19. Yeah, the geometry doesn't really have the wiggle room to go digging for a cleaner hamon and I've definitely improved a few knives to death so I'll leave it other than maybe the gentle application of some SiC. I need to figure out the right lighting to capture it in a picture, but the hamon does have the snowy look I wanted.
  20. I ended up switching from Brass-o to a different polishing compound and did three more etches with particular attention near the tip. I think there are some very shallow hardened spots up there, and it was generally a challenge to get good definition. I ordered some loose Si carbide which I may apply to the hamon to try and crisp things up just a little more. I just got it to where you can see the turn-around of the main hamon in the right light: Part of me wants to try and grind through those spots, but there’s no telling how deep they are and I should probably leave well
  21. I got most of the polishing done today. Decided to try lemon juice for the etch, I like the results, though I may go for a few more cycles. There is some funny stuff going on at he kissaki, with the hamon getting a bit washed out. I was going for a blanket of fallen snow, but it seems like some storm clouds may have rolled in too . I say this when I did a test etch too and I'm convinced now that it's in the steel and not the polish. Also, these are super hard to photograph! I may try waiting for a cloudy day and taking better pictures then also possibly trying a better camera than my phone. Th
  22. Thanks! I was worried for a bit that it was too subtle. I’m using spray can lacquer from the hardware store for this, looking at the specs online I believe it is acrylic. It drys fairly fast, which is nice as well. I guess I could’ve saved some masking/cleanup and brushed on the black, but my plan for later requires something sprayable, so I just went with it for everything.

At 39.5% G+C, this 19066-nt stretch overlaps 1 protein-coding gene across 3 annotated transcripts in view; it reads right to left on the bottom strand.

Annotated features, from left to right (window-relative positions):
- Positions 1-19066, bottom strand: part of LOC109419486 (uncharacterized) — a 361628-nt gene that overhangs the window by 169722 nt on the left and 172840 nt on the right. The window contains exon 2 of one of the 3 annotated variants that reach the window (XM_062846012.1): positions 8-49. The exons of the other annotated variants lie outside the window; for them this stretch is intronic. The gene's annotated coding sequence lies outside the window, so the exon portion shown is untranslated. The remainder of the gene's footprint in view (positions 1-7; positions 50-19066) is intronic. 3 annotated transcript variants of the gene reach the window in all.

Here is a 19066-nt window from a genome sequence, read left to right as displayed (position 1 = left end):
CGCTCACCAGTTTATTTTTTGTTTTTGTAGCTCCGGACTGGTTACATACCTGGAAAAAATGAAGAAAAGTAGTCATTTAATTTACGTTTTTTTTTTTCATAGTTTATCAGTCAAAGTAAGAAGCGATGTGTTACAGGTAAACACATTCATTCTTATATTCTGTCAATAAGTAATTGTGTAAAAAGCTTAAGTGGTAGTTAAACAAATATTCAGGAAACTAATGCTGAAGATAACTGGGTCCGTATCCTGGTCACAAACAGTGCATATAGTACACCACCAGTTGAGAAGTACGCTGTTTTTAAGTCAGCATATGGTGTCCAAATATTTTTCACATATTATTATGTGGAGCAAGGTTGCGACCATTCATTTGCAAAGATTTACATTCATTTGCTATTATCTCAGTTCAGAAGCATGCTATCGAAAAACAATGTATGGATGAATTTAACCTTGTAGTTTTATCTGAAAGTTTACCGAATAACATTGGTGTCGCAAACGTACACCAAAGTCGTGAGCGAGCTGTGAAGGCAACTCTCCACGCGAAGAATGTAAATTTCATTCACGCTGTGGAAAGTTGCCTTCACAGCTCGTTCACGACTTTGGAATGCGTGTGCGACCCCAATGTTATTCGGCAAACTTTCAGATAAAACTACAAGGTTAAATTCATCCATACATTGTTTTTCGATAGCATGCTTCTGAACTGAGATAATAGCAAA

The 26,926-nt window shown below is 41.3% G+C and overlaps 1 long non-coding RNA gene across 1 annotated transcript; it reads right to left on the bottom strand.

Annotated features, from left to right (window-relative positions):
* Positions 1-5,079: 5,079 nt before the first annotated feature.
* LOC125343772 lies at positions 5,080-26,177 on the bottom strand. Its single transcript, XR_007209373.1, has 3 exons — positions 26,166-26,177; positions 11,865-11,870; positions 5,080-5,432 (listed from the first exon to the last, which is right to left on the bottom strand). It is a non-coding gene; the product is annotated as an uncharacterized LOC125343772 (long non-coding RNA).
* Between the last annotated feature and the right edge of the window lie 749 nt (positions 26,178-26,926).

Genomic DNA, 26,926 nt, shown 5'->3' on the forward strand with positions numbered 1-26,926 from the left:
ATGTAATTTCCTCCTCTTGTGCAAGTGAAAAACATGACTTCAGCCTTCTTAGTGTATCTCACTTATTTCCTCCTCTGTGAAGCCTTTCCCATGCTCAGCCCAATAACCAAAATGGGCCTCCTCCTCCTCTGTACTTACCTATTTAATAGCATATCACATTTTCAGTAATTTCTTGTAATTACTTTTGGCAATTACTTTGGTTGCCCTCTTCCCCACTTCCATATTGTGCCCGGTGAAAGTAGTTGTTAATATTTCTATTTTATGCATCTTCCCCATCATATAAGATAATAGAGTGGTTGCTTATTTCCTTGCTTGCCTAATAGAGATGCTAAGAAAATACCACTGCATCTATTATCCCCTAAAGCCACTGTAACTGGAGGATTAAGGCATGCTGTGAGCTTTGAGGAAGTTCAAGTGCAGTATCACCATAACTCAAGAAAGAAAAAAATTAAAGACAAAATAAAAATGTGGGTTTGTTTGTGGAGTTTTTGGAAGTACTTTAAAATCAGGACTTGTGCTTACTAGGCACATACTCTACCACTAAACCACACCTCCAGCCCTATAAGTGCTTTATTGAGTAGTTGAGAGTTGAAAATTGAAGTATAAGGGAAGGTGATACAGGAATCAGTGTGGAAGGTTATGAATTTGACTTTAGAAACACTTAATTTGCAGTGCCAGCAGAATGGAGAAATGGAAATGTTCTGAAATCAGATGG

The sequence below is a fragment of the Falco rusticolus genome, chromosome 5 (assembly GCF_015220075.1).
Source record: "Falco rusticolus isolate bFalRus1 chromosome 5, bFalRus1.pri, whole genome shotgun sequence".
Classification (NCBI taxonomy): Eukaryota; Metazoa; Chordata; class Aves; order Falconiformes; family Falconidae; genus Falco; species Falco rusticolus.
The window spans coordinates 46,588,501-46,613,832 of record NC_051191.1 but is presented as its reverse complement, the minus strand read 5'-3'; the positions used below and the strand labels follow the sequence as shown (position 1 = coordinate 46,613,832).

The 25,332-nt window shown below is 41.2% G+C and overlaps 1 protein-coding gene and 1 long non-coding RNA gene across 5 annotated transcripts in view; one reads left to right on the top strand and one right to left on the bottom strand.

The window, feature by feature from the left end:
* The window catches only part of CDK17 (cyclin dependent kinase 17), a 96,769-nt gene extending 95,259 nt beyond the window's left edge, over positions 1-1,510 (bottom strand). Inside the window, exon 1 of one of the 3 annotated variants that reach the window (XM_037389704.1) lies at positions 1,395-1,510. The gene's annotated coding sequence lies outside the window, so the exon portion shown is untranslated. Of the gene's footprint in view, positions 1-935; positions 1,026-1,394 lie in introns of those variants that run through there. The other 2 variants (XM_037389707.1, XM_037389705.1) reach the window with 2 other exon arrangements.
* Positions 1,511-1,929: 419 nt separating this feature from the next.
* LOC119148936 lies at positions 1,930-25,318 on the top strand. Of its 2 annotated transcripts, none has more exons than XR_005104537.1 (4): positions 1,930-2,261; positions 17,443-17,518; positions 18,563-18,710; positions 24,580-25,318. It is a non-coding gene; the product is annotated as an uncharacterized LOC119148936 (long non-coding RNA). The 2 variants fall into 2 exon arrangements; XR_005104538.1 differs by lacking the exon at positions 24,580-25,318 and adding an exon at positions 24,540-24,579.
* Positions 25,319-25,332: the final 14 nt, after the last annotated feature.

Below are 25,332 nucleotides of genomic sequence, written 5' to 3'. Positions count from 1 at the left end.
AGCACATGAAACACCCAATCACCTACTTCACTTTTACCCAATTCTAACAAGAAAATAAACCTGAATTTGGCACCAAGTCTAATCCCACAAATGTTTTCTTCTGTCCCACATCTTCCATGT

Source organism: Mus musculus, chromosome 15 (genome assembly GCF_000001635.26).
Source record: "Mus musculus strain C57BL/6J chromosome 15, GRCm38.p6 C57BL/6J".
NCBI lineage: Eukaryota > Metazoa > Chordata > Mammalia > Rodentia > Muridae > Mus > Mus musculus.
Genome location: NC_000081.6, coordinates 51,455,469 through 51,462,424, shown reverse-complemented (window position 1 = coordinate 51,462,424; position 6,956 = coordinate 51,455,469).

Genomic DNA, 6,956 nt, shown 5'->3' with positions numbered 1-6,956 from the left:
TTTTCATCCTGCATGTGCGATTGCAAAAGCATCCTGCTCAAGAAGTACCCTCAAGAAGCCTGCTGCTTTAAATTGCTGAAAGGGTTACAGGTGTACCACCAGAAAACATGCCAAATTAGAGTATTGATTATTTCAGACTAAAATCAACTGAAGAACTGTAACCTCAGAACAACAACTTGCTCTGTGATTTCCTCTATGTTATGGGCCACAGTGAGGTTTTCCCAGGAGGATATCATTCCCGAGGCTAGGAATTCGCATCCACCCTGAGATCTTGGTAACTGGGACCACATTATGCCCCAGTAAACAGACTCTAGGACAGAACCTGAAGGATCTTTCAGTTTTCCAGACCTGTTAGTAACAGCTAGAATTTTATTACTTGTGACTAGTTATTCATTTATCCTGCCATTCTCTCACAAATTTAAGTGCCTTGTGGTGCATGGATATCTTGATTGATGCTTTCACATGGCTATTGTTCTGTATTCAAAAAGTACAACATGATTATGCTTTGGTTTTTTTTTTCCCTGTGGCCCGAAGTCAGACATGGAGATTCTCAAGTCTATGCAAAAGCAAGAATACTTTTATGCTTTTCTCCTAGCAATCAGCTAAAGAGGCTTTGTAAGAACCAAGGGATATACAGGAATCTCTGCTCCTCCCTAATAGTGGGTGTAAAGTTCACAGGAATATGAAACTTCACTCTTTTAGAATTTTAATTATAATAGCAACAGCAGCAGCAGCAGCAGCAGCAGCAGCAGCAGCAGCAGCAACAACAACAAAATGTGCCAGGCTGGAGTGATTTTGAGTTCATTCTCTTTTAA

23. I haven't done anything with this specific alloy, but my job last summer involved working with other Ni alloys and I've done a bit with other gas-turbine blade alloys (casting and metallography though, no forming). Forging any alloy like this is going to be a challenge because they were explicitly designed to resist deformation at high temperatures, some even having ranges where their yield strength increases with temperature. I'm not sure about this alloy, but work hardening is something that might also be in play. Also, just looking at a data sheet, it seems like working above th
  24. @Emiliano Carrillo, I'll give the high grit before etch a shot. I may or may not be able to get loose abrasive in the time window I want to work on this, so I'll first try with what I have (Brass-o and some kind of automotive polish) and see if I can get he effect I want. I also may try some red/black oxide mixed with oil to darken above the hamon. Anyways, I got some more done on this: The tsuka and saya are both made from a piece of alder, which I've heard is a decent analog for the wood traditionally used for this. It carved alright with my ugly saya nomi. Right now, the
  25. The habaki is basically done now, though it's still a bit snug and I may make it a bit shorter. The base is currently 27mm with a height of 24mm, so a bit less than 1:1 like Jake was talking about. This is the finish off of a sharp 120 grit belt. I may leave it there unless I get some stroke of inspiration for a way to decorate it that fits the theme. I have done some deeper etched hamons for western style knives (~5 minutes in dilute ferric chloride), but that seems like a bit much for this? The picture in my first post shows the results of alternating between swabbing with FeC